The thing is, with the reunited Roth era lineup (minus Anthony, who continues to play with Sammy Hagar's band), and the excellent return disc A Different Kind of Truth, this album is going to slip farther and farther from people's mind, and maybe that's a reasonable thing to have happen.  As a co-worker friend of mine told me when we were talking about this album the other day, there is just nothing that connects people to this album.  The debate will likely rage for as long as people listen to hard rock over whether the Roth-era or the Hagar-era was the best span of time for one of the greatest hard rock bands in music history (we all know Roth is the answer, by the way).  But I highly doubt that Cherone's effort will ever even be mentioned in the debate.  Incidentally, there has been a rumor for many years now that Van Halen actually recorded a second album with Cherone but the horrible reviews and poor sales of 3 caused the band to shelve it.  Personally, I would hope that at some time that album might see the light of day, just to see if the band overcame the depths that most people think 3 took them down to.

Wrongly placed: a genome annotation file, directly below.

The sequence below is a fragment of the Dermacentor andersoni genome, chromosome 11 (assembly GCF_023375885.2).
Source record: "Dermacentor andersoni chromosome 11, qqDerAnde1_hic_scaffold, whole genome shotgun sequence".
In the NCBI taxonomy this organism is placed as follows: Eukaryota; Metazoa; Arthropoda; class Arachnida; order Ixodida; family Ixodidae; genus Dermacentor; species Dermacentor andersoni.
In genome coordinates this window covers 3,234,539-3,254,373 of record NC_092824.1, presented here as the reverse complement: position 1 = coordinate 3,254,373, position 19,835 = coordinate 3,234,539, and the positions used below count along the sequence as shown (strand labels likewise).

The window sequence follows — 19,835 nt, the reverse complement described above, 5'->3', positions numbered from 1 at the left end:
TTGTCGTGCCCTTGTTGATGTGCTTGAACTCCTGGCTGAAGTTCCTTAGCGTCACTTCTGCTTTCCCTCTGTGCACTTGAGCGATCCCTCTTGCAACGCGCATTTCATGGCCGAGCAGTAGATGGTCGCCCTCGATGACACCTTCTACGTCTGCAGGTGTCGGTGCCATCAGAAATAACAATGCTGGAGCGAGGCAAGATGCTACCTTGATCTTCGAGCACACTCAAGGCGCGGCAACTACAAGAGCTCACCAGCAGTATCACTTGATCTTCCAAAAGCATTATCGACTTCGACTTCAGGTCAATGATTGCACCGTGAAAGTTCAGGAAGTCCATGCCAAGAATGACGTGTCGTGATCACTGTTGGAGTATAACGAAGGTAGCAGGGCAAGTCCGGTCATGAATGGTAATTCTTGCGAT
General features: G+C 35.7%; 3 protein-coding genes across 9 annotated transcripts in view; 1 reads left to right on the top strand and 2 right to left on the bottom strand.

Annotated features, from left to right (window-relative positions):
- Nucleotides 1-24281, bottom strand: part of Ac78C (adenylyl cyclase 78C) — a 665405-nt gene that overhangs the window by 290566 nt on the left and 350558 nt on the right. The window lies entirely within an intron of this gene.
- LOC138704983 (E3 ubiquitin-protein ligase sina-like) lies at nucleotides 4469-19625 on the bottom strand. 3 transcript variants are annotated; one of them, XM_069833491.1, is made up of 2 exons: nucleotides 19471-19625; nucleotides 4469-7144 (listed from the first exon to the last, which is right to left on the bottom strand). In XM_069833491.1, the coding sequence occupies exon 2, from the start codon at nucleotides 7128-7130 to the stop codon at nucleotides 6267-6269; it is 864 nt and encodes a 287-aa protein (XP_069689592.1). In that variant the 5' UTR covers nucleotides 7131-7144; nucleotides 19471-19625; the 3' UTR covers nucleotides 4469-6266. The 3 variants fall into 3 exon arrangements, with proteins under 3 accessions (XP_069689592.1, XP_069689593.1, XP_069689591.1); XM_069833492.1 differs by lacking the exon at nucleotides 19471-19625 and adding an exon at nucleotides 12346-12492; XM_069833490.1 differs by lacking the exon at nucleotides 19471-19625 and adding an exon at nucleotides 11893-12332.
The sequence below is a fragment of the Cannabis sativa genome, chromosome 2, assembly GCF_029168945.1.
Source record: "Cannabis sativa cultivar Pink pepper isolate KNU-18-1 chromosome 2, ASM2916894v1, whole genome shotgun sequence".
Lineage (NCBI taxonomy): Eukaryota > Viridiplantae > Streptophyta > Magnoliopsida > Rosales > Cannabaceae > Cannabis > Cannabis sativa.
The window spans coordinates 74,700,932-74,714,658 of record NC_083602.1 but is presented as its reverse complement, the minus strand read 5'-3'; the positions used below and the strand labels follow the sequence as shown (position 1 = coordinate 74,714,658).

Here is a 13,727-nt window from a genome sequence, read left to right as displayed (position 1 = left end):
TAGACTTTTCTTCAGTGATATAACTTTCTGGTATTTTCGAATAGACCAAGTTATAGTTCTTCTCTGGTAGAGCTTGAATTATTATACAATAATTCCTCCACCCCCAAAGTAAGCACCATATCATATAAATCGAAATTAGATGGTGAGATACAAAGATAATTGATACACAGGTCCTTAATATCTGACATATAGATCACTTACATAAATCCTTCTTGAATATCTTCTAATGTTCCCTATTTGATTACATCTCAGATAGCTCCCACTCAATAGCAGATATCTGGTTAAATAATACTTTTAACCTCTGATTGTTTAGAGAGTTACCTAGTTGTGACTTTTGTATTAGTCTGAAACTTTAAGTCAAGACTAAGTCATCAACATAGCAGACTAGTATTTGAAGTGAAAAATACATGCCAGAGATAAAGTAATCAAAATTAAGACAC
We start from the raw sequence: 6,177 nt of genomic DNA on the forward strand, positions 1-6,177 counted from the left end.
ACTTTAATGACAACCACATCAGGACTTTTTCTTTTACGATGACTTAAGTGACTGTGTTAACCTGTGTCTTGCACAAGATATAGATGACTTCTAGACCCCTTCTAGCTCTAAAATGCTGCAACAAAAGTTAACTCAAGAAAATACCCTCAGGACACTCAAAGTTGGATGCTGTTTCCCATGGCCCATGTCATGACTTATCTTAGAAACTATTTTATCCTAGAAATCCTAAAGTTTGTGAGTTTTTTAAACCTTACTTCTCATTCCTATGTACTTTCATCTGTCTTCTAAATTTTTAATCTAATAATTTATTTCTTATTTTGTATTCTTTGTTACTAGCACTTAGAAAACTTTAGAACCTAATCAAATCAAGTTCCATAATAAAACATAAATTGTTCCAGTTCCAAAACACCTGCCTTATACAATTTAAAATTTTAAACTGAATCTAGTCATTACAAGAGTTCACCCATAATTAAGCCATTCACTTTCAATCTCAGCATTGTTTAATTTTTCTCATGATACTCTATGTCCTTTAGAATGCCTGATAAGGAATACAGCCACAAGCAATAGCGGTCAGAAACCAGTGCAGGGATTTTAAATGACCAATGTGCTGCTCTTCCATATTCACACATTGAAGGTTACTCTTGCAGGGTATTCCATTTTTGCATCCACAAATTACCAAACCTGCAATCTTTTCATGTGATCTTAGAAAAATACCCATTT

Bottom line...3 isn't terrible, it just isn't memorable and Eddie sounds tired and like he is no longer having fun. I can say it won't be two or three years before I pull this out again, but I'm not going to be spinning it on a daily, weekly, or even monthly basis, either.

Rating:  Turn this down to a 4.5, but consider pulling a couple of tracks off of it to put on your iPod or mp3 player to mix in with the other, classic material...and the new album, of course.